Robert Wyatt and John Andrew Johnson, eds. The George Gershwin Reader (New York: Oxford University Press, 2004): xiv.
 Goldberg, George Gershwin, 58.
 ibid. Gershwin later identified the tune as Dvorák’s Humoresque.
 Goldberg, George Gershwin, 59.
 David Ewen, The Story of George Gershwin (New York: Holt, 1946), 1st ed., 1943.
 David Ewen, Story of Gershwin, 20-21, 24. Ewen also reports, “From the first, the two boys took to each other… They would walk arm in arm, up one street, down the next…”
 Edward Jablonski, Gershwin (New York: Doubleday, 1987): 8. For the entire chapter in which Jablonski’s account appears, the author lists “Gershwin’s letters to Goldberg are the major source” with Goldberg’s book as the only secondary source.
 See, for example: Joan Peyser, The Memory of All That: The Life of George Gershwin (New York: Simon and Schuster, 1993): 28-29; Deena Rosenberg, Fascinating Rhythm: The Collaboration of George and Ira Gershwin (New York: Dutton, 1991): 10; William Hyland, George Gershwin: A New Biography (Westport, CT: Praeger, 2003): 9; and, in French, Mildred Clary George Gershwin: Une Rhapsodie Américane (Paris: Pygmalion, 2005): 25-26.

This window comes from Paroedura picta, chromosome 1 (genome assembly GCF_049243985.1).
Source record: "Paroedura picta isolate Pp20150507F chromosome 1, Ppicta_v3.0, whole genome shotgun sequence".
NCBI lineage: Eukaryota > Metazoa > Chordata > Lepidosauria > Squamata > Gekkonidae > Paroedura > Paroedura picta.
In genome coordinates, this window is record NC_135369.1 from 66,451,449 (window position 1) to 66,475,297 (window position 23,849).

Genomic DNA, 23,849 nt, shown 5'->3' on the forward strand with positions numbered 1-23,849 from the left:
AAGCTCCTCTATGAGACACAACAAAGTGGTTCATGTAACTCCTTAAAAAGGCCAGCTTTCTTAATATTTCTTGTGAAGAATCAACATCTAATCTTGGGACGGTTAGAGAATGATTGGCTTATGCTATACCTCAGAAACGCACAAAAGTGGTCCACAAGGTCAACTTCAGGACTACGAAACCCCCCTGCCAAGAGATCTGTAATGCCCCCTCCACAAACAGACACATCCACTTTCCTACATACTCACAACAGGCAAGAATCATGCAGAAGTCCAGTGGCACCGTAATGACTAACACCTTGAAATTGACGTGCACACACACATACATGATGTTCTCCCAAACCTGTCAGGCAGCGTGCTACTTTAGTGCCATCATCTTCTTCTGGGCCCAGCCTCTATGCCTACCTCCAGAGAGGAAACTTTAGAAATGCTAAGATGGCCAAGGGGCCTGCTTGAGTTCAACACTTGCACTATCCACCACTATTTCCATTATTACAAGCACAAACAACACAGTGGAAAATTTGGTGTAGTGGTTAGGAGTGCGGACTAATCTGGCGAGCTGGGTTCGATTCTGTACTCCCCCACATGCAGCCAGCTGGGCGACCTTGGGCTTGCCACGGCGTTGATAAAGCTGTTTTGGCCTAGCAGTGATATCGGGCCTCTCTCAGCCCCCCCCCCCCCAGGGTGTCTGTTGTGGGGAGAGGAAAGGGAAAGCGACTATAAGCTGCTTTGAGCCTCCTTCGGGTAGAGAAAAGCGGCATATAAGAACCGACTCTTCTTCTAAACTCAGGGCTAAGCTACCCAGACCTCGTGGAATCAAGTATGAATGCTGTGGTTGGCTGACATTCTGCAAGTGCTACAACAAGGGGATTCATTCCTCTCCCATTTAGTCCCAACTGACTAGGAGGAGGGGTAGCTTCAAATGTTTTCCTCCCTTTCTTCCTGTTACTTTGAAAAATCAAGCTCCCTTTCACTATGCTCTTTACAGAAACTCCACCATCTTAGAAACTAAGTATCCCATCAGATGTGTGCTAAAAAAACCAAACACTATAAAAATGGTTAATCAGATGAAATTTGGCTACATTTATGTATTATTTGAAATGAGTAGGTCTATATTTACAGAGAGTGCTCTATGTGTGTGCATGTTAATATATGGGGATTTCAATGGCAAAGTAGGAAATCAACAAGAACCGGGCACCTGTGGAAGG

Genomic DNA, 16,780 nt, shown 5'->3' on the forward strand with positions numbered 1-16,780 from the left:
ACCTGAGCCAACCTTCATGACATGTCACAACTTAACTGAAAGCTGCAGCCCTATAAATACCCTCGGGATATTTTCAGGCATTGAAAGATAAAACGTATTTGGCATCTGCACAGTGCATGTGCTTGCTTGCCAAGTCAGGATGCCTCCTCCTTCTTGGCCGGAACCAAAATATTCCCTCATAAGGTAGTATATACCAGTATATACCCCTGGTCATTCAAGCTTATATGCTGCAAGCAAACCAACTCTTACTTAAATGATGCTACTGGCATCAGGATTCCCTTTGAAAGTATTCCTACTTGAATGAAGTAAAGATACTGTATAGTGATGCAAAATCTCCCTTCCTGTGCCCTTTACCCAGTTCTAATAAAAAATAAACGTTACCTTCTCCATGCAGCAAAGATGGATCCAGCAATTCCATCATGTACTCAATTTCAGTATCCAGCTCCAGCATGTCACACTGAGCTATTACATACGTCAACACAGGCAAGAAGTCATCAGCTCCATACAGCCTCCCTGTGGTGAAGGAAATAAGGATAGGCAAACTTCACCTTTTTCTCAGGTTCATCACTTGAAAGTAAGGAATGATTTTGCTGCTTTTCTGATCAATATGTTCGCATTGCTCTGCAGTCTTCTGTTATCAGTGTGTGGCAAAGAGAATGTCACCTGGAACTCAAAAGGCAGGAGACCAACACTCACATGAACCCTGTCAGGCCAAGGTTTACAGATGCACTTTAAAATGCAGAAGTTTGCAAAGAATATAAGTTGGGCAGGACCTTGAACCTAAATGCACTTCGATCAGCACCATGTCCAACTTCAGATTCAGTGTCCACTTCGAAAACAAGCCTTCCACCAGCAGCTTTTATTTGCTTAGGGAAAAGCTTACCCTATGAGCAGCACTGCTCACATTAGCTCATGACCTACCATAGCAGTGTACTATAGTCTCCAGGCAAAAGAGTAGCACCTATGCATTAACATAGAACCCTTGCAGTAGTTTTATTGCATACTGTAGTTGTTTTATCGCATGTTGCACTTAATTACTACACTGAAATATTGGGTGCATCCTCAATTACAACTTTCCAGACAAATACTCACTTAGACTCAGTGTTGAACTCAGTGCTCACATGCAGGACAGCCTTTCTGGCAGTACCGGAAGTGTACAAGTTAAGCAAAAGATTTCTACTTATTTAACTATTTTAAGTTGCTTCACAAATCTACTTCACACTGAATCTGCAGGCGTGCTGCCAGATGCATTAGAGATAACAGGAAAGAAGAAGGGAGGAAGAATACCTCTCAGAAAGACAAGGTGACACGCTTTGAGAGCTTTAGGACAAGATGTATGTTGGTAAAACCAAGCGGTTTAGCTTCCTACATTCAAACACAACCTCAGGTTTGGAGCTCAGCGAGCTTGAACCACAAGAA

Howard Pollack, George Gershwin: His Life and Work (Berkeley: University of California Press, 2006): 22-24. Unlike all those before him, Pollack not only provides a citation for the original account, he supplements it with a discussion of the lifelong association between Rosen and Gershwin.
 James Wierzbiki “Gershwin’s Second Rhapsody / “New York Rhapsody”: Facts and Fictions,” SAM Conference Paper, presented 1 March 2007.
 Isaac Goldberg, “Aaron Copland and His Jazz,” American Mercury XII/45 (September 1927): 64.